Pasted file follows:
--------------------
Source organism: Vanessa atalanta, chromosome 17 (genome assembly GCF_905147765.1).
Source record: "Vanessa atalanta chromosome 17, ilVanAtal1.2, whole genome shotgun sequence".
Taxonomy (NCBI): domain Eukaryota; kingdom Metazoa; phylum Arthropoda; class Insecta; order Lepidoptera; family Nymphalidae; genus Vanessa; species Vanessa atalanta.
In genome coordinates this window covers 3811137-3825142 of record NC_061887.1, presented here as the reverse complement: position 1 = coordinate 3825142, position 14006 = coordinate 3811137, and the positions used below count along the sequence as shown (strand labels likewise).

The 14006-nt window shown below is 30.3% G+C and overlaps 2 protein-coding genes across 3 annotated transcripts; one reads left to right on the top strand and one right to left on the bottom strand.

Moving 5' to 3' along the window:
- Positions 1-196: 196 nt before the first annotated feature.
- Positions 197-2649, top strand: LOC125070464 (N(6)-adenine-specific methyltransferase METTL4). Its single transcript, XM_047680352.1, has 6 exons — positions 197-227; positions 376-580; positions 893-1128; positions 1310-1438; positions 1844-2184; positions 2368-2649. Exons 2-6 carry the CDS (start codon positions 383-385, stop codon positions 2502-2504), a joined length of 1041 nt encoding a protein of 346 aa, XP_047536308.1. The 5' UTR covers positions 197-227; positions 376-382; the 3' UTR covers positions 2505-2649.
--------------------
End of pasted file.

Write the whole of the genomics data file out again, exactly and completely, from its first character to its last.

Source organism: Vanessa atalanta, chromosome 17 (genome assembly GCF_905147765.1).
Source record: "Vanessa atalanta chromosome 17, ilVanAtal1.2, whole genome shotgun sequence".
Taxonomy (NCBI): domain Eukaryota; kingdom Metazoa; phylum Arthropoda; class Insecta; order Lepidoptera; family Nymphalidae; genus Vanessa; species Vanessa atalanta.
In genome coordinates this window covers 3811137-3825142 of record NC_061887.1, presented here as the reverse complement: position 1 = coordinate 3825142, position 14006 = coordinate 3811137, and the positions used below count along the sequence as shown (strand labels likewise).

The 14006-nt window shown below is 30.3% G+C and overlaps 2 protein-coding genes across 3 annotated transcripts; one reads left to right on the top strand and one right to left on the bottom strand.

Moving 5' to 3' along the window:
- Positions 1-196: 196 nt before the first annotated feature.
- Positions 197-2649, top strand: LOC125070464 (N(6)-adenine-specific methyltransferase METTL4). Its single transcript, XM_047680352.1, has 6 exons — positions 197-227; positions 376-580; positions 893-1128; positions 1310-1438; positions 1844-2184; positions 2368-2649. Exons 2-6 carry the CDS (start codon positions 383-385, stop codon positions 2502-2504), a joined length of 1041 nt encoding a protein of 346 aa, XP_047536308.1. The 5' UTR covers positions 197-227; positions 376-382; the 3' UTR covers positions 2505-2649.